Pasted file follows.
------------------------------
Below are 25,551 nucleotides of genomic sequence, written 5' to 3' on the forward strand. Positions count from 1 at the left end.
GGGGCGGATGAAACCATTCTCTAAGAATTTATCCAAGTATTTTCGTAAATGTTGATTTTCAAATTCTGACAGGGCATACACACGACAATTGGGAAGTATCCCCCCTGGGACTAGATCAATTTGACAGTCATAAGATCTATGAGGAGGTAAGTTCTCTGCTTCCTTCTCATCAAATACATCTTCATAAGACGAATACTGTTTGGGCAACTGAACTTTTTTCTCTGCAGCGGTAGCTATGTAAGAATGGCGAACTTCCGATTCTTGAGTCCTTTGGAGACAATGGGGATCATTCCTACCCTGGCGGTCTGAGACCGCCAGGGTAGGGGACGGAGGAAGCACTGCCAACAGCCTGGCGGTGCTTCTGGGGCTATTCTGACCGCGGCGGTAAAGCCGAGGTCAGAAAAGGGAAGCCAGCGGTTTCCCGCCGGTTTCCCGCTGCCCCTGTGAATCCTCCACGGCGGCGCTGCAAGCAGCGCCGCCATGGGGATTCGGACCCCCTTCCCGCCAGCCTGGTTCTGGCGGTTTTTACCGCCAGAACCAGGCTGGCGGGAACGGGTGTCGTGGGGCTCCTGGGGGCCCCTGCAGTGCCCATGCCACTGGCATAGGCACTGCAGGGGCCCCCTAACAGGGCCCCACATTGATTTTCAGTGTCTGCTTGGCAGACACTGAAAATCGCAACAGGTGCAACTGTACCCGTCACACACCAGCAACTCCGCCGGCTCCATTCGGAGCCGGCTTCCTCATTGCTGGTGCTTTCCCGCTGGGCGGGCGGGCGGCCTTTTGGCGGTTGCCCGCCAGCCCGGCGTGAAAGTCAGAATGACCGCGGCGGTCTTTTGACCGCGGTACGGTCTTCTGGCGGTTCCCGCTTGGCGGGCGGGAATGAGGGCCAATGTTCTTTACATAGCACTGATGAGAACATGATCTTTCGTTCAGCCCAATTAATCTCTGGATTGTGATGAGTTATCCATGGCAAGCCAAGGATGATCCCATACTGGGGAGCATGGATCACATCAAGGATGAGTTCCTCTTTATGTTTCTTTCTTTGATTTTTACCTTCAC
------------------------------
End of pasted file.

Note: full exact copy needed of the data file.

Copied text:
Below are 25,551 nucleotides of genomic sequence, written 5' to 3' on the forward strand. Positions count from 1 at the left end.
GGGGCGGATGAAACCATTCTCTAAGAATTTATCCAAGTATTTTCGTAAATGTTGATTTTCAAATTCTGACAGGGCATACACACGACAATTGGGAAGTATCCCCCCTGGGACTAGATCAATTTGACAGTCATAAGATCTATGAGGAGGTAAGTTCTCTGCTTCCTTCTCATCAAATACATCTTCATAAGACGAATACTGTTTGGGCAACTGAACTTTTTTCTCTGCAGCGGTAGCTATGTAAGAATGGCGAACTTCCGATTCTTGAGTCCTTTGGAGACAATGGGGATCATTCCTACCCTGGCGGTCTGAGACCGCCAGGGTAGGGGACGGAGGAAGCACTGCCAACAGCCTGGCGGTGCTTCTGGGGCTATTCTGACCGCGGCGGTAAAGCCGAGGTCAGAAAAGGGAAGCCAGCGGTTTCCCGCCGGTTTCCCGCTGCCCCTGTGAATCCTCCACGGCGGCGCTGCAAGCAGCGCCGCCATGGGGATTCGGACCCCCTTCCCGCCAGCCTGGTTCTGGCGGTTTTTACCGCCAGAACCAGGCTGGCGGGAACGGGTGTCGTGGGGCTCCTGGGGGCCCCTGCAGTGCCCATGCCACTGGCATAGGCACTGCAGGGGCCCCCTAACAGGGCCCCACATTGATTTTCAGTGTCTGCTTGGCAGACACTGAAAATCGCAACAGGTGCAACTGTACCCGTCACACACCAGCAACTCCGCCGGCTCCATTCGGAGCCGGCTTCCTCATTGCTGGTGCTTTCCCGCTGGGCGGGCGGGCGGCCTTTTGGCGGTTGCCCGCCAGCCCGGCGTGAAAGTCAGAATGACCGCGGCGGTCTTTTGACCGCGGTACGGTCTTCTGGCGGTTCCCGCTTGGCGGGCGGGAATGAGGGCCAATGTTCTTTACATAGCACTGATGAGAACATGATCTTTCGTTCAGCCCAATTAATCTCTGGATTGTGATGAGTTATCCATGGCAAGCCAAGGATGATCCCATACTGGGGAGCATGGATCACATCAAGGATGAGTTCCTCTTTATGTTTCTTTCTTTGATTTTTACCTTCAC